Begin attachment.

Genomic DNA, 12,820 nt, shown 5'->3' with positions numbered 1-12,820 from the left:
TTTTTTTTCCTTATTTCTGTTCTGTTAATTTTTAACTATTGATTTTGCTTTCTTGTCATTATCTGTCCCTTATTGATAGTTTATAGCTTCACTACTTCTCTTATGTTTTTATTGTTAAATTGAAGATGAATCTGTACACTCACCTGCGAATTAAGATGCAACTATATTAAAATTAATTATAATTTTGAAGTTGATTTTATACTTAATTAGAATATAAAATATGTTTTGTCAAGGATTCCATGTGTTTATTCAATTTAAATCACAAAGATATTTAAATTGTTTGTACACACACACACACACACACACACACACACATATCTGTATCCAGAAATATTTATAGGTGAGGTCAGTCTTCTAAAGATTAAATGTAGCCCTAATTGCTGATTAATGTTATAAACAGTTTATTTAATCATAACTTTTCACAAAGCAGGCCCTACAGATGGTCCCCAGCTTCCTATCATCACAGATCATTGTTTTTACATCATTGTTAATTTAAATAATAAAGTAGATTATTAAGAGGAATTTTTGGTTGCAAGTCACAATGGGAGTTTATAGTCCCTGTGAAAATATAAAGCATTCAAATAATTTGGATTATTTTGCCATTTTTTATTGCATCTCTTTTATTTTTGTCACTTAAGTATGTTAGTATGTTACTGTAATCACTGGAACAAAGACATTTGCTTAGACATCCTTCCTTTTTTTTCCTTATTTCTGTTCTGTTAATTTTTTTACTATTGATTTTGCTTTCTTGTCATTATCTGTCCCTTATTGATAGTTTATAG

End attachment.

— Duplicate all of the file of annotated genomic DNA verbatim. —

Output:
Genomic DNA, 12,820 nt, shown 5'->3' with positions numbered 1-12,820 from the left:
TTTTTTTTCCTTATTTCTGTTCTGTTAATTTTTAACTATTGATTTTGCTTTCTTGTCATTATCTGTCCCTTATTGATAGTTTATAGCTTCACTACTTCTCTTATGTTTTTATTGTTAAATTGAAGATGAATCTGTACACTCACCTGCGAATTAAGATGCAACTATATTAAAATTAATTATAATTTTGAAGTTGATTTTATACTTAATTAGAATATAAAATATGTTTTGTCAAGGATTCCATGTGTTTATTCAATTTAAATCACAAAGATATTTAAATTGTTTGTACACACACACACACACACACACACACACACATATCTGTATCCAGAAATATTTATAGGTGAGGTCAGTCTTCTAAAGATTAAATGTAGCCCTAATTGCTGATTAATGTTATAAACAGTTTATTTAATCATAACTTTTCACAAAGCAGGCCCTACAGATGGTCCCCAGCTTCCTATCATCACAGATCATTGTTTTTACATCATTGTTAATTTAAATAATAAAGTAGATTATTAAGAGGAATTTTTGGTTGCAAGTCACAATGGGAGTTTATAGTCCCTGTGAAAATATAAAGCATTCAAATAATTTGGATTATTTTGCCATTTTTTATTGCATCTCTTTTATTTTTGTCACTTAAGTATGTTAGTATGTTACTGTAATCACTGGAACAAAGACATTTGCTTAGACATCCTTCCTTTTTTTTCCTTATTTCTGTTCTGTTAATTTTTTTACTATTGATTTTGCTTTCTTGTCATTATCTGTCCCTTATTGATAGTTTATAG